Steve Joslyn, a master blacksmith, has been creating unique works of functional art for more than 25 years. Steve caught our attention recently with some photos he sent of his amazing work, and he let us in on one of his favorite tools: Gilders Paste! Steve incorporates Gilders Paste into his detailed, whimsical, nature-inspired designs and he generously shared some of his tips and techniques with us.

Steve’s steel-forged ginkgo candleholder is finished with Gilders Paste and lacquer.

Cathy Contreras: When did you realize you were destined to work with metals?

Steve Joslyn: My parents were very creative. As a child, I loved going to my grandfather’s workshop and cutting up old metal ductwork. In high school, I was most interested in shop class; I had a pretty good idea then that I would become an artist. I started college studying business, but finished with a BFA in both metalsmithing/jewelry and commercial arts from the University of Wisconsin.

“Aspen Bracket” comes to life featuring leaves meticulously painted with Gilders Paste.

CC: How did you first learn about Gilders Paste and what prompted you to try it?

SJ: I have known about Gilders Paste for many years. About four years ago, I had several requests for an oil-rubbed bronze finish on some of my architectural products. Working with the three varieties of bronze and the copper paste, I was able to create a wide variety of interesting effects.

CC: Were you using any other methods or products to color your metal? How is gilders paste different or better?

SJ: There are a few options for coloration on steel. First I used a brass brush (used for parts cleaning in the automotive industry). When the steel is heated to about 150 degrees rubbing the brush back and forth will cause some brass to adhere to the surface. I have also used a bronze brush. This works fairly well on hammered surfaces but less so on smooth surfaces.

A second method for coloring steel is using chemicals made for this purpose. There are a wide variety of colors for nonferrous metals but only a few for steel. The main problem I had, was neutralizing the chemical after I achieved the color I wanted. With steel, I always have issues with rust and rinsing the chemicals completely. Also drying the piece inevitably leaves some rust residue. Getting the chemical to become pH neutral was a real challenge. Another annoying issue was getting the stain consistent from one application to another. I finally gave up.

Iron mimics nature in Steve’s mantelpiece candleholder.

CC: What do you like most about the paste?

SJ: Gilders Pastes offer a complete color range. I have found combining colors gives an endless variety of color, tones, and hues. The paste sets up quickly and can be rubbed to a gloss finish in about 20 minutes. For indoor pieces no additional topcoat is needed. Because it is a wax-based pigment the finish is colorfast and nonfading. For outdoor work, I wait for about an hour then I seal it with PermaLac. I think the directions on the container say to wait 24 hours, but I never have the time to wait. I use the pastes directly from the can, mixed with a small amount of lacquer thinner, and thinned enough to spray with a bottle.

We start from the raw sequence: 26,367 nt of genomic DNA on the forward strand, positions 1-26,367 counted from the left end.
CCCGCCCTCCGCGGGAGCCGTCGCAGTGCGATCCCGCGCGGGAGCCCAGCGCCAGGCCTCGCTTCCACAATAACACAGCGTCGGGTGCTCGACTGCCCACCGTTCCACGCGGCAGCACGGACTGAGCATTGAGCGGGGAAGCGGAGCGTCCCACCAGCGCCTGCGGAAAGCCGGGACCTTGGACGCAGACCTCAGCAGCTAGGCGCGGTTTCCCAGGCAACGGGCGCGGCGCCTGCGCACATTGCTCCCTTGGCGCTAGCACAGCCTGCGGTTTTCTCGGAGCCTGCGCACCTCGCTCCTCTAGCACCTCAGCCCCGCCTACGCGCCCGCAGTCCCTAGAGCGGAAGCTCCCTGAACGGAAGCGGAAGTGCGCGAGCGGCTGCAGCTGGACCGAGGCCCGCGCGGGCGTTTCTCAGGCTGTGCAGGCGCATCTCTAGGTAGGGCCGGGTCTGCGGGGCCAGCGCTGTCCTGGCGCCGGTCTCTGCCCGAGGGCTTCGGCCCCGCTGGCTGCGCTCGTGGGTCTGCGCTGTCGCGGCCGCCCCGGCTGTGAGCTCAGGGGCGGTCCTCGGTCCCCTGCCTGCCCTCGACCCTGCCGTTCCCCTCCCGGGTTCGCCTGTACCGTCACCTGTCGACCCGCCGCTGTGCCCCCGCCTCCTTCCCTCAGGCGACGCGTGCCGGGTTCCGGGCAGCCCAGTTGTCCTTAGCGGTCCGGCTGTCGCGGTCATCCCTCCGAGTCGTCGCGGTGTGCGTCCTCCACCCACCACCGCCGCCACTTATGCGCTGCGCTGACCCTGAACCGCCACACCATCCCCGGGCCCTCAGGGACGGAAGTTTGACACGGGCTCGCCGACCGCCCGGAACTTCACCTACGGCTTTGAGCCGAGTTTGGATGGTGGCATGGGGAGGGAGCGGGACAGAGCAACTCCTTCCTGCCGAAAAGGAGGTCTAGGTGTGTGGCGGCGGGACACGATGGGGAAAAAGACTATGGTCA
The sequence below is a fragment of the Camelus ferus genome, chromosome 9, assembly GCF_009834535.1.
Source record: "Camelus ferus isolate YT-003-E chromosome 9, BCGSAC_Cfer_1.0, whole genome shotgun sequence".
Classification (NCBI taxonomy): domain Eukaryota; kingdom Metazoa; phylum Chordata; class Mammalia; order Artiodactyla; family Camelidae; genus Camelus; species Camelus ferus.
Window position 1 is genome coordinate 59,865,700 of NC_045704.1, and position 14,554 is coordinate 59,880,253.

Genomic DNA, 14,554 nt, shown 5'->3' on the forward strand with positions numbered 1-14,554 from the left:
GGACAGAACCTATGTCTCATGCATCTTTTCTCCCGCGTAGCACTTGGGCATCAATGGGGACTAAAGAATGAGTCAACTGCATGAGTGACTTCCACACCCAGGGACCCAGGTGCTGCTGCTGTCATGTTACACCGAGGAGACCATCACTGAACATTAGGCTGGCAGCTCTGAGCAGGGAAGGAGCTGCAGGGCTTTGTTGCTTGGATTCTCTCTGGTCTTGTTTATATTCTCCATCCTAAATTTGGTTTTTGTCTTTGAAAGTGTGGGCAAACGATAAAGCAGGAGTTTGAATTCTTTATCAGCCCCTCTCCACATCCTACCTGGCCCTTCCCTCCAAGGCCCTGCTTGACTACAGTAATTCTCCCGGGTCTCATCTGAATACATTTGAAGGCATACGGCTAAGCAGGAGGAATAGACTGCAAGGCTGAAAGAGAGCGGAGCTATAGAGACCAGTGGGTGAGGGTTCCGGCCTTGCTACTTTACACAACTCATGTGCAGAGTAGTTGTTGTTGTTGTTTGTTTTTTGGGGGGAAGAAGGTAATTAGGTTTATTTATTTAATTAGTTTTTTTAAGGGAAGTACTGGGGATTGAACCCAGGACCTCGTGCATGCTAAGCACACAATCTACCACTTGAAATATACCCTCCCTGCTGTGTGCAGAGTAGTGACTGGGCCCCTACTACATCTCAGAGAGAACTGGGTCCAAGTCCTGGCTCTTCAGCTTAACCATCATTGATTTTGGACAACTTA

“Majestic Stag” centerpiece

CC: Do you have any tips you can share with us (creating special effects, mixing colors, techniques for application, texturing, alternative uses, etc.)?

SJ: One of my favorite techniques is to apply a base coat, wash, let it dry and then to apply a second color straight from the can, lightly rubbing the surface as a highlighter.

Another method is to rub a base coat (with my finger) onto the surface, and before it dries apply another color, blending them together on the surface. This can also be done with a brush. You can also start with a painted base coat. I use Rust-Oleum camouflage colors. These paints are dead flat, like a colored primer. The pastes adhere very well to this paint. For instance, I mentioned creating an oil-rubbed bronze finish. I start with the Rust-Oleum earth brown paint and lightly rub bronze Gilders Paste over the top. I used this method in the light fixture with the trout. The trout in this image is plain steel with copper paste.

Detailed view of custom “Trout” light fixture

You can also try a wide range of faux finish techniques using sponges, rags, and newspaper for unique patterns.

CC: Is there anything else you’d like to say about this product?

SJ: Gilders Paste has opened a whole new dimension to my work. I recommend this product to all of my metalworking friends and students.

This gingko leaf candleholder features a blend of colors.

To see more of Steve’s custom work, check out his website, Josyln Fine Metalwork. In addition to candleholders and lighting fixtures, he also makes fireplace tools and accessories and furniture. We are delighted that Steve shared his work and some of his techniques with us and I’m eager to experiment with Gilders Paste in ways I hadn’t thought of before.

Have you picked up any Guilders Paste tips and tricks? Share them with us! Also, if you use Guilders Paste in your metalwork designs, we would love to see some pictures—share them in the comments!